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GroovyBee

Heaven/TQA is famous!

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but btw... RG has a lot of UK coders features... but homebrew most of the time Germans... ;) in an UK mag... not bad... ;) not many German people featured in UK (Ballack, Lehmann, Merkel, Simon Quernhorst, Karolj, ...)

Most UK home-brew is Speccy stuff (generally speaking), though some folks in the UK do program other machines too. There was something mentioned by a group called... err... Cosine Designs or something for the Commodore 64.

 

Remember where this 'home-brew in news-stand mags' all started - in the UK, and since 2002 by my reckoning.

 

Regards,

 

Shaun.

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I eventually bought the magazine this morning in the city, an interesting read. There was only one copy left in the store so it must be doing well :)

Edited by Tezz

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It'd be quite interesting if the Zeppelin Games people would be willing to do an interview.

 

Well, Zeppelin is still around as Eutechnyx today.. Brian Jobling is still there (he owns the place, so not surprsing) but not programming, and I don't know about the other programmers from the 8bit days, but I know that Kevin Franklin is still there who was responsible for a lot of the Atari 8bit output if I recall those title screens Rockford was throwing about in the other thread..

 

Brians easily contactable, and Kevin probably isn't so hard to find, and I'd suspect Kevin would be up for it ;)

I don't know who else still there was around in the time period in question, but I suspect there's quite a few more, just I don't know who they are ;)

 

I for one would like to have known the story behind the 7800 protos that surfaced a few years back.. Sadly when I had the opportunity to ask Kevin about them, it hadn't clicked that Kevin, was indeed the Kevin Franklin responsible for two game I was really curious about ;)

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Well, Zeppelin is still around as Eutechnyx today.. Brian Jobling is still there (he owns the place, so not surprsing) but not programming, and I don't know about the other programmers from the 8bit days, but I know that Kevin Franklin is still there who was responsible for a lot of the Atari 8bit output if I recall those title screens Rockford was throwing about in the other thread..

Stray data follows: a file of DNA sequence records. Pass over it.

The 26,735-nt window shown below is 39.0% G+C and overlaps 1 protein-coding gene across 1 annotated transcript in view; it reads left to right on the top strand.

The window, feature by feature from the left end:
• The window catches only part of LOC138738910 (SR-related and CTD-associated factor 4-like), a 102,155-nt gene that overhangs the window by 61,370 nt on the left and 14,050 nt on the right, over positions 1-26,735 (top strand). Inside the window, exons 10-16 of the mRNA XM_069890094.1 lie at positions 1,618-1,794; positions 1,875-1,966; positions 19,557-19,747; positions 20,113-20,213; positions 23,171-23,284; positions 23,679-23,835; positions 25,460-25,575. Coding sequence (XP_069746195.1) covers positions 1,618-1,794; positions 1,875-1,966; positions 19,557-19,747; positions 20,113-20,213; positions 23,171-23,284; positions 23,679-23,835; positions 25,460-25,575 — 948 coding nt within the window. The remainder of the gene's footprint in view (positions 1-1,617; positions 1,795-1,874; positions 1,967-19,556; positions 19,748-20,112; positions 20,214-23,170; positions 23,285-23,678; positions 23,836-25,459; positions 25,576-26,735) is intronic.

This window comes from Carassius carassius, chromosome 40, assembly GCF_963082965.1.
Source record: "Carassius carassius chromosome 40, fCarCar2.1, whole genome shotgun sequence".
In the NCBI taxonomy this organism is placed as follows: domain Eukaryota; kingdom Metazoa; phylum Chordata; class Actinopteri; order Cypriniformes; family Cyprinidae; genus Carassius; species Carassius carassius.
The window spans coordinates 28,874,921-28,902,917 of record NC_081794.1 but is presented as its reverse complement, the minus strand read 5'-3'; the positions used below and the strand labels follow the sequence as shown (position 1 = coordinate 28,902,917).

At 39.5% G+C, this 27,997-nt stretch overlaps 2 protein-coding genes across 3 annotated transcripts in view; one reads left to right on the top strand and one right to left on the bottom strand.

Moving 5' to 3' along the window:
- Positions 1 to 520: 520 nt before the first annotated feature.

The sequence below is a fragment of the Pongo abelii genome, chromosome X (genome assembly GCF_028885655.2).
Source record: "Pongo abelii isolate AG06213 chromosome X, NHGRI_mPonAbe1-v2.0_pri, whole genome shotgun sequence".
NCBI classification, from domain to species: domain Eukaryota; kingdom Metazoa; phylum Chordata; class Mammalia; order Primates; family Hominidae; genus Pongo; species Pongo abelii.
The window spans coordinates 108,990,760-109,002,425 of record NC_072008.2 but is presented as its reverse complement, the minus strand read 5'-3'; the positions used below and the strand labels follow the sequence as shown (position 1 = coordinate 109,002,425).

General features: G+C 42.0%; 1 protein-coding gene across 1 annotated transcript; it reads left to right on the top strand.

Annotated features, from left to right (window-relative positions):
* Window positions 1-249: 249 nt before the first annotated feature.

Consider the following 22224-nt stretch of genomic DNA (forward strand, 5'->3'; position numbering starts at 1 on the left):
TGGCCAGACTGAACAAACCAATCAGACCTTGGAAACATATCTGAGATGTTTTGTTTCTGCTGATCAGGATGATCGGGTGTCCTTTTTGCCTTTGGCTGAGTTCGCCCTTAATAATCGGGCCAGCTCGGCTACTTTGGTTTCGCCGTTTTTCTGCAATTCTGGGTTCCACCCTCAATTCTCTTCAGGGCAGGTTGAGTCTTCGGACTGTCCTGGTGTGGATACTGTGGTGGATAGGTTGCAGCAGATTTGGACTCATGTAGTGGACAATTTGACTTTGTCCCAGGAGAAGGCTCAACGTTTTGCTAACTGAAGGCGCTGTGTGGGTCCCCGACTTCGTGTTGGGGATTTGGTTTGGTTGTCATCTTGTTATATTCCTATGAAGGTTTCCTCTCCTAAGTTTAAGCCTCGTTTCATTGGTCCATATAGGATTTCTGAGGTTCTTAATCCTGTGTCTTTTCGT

Brians easily contactable, and Kevin probably isn't so hard to find, and I'd suspect Kevin would be up for it ;)

I don't know who else still there was around in the time period in question, but I suspect there's quite a few more, just I don't know who they are ;)

 

I for one would like to have known the story behind the 7800 protos that surfaced a few years back.. Sadly when I had the opportunity to ask Kevin about them, it hadn't clicked that Kevin, was indeed the Kevin Franklin responsible for two game I was really curious about ;)

I didn't know that they are still around. I remember the names of Ian Copeland and was it Andy Gilmore who did a lot of the music for the games? (or am I mixing him up with someone else?).

 

There was an interview with them in New Atari User a few years back which I found interesting as a youngster. It'd be nice to know about what they're doing nowadays. TMR, any chance? Maybe with a look back at some of their old games and their thoughts of them?

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I was browsing their site a couple of months back, it has some of the Zeppelin history there. I was planning to drop Brian Jobling an email as I've been working on revamping some of the titles.

Edited by Tezz

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Well, Zeppelin is still around as Eutechnyx today.. Brian Jobling is still there (he owns the place, so not surprsing) but not programming, and I don't know about the other programmers from the 8bit days, but I know that Kevin Franklin is still there who was responsible for a lot of the Atari 8bit output if I recall those title screens Rockford was throwing about in the other thread..

 

Kevin Franklin was behind the C64 versions of things like Zybex and Draconus, the A8 code was mostly by Brian Jobling and Ian Copeland if memory serves?

 

I didn't know that they are still around. I remember the names of Ian Copeland and was it Andy Gilmore who did a lot of the music for the games? (or am I mixing him up with someone else?).

 

Adam Gilmore, whose handle on the C64 scene was Giz and he's credited as such in the earlier games if memory serves.

 

There was an interview with them in New Atari User a few years back which I found interesting as a youngster. It'd be nice to know about what they're doing nowadays. TMR, any chance? Maybe with a look back at some of their old games and their thoughts of them?

 

i feel slightly odd saying this but it's not really my department as such - but i could always pitch the idea in the new year, i'd be quite interested in finding out about that time as well.

 

Total coincidence, but i've literally just been playing the A8 version of Zybex - got to the final world "Zybex" and can't have been far from the end with a score of 159,250. Feeling everso smug right now. =-)

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Kevin Franklin was behind the C64 versions of things like Zybex and Draconus, the A8 code was mostly by Brian Jobling and Ian Copeland if memory serves?

 

Adam Gilmore, whose handle on the C64 scene was Giz and he's credited as such in the earlier games if memory serves.

 

i feel slightly odd saying this but it's not really my department as such - but i could always pitch the idea in the new year, i'd be quite interested in finding out about that time as well.

 

Total coincidence, but i've literally just been playing the A8 version of Zybex - got to the final world "Zybex" and can't have been far from the end with a score of 159,250. Feeling everso smug right now. =-)

You've done really well in getting that far, I always found that game quite difficult. I loved Ninja Commando (as you may be able to tell from my avatar) and Draconus. Blinky's Scary School wasn't bad but it felt like Draconus with different graphics. I wonder if they used the same engine? I think that they did their development on the Atari ST and then ported over the code. I wonder if they still have any home-made useful tools which they could release?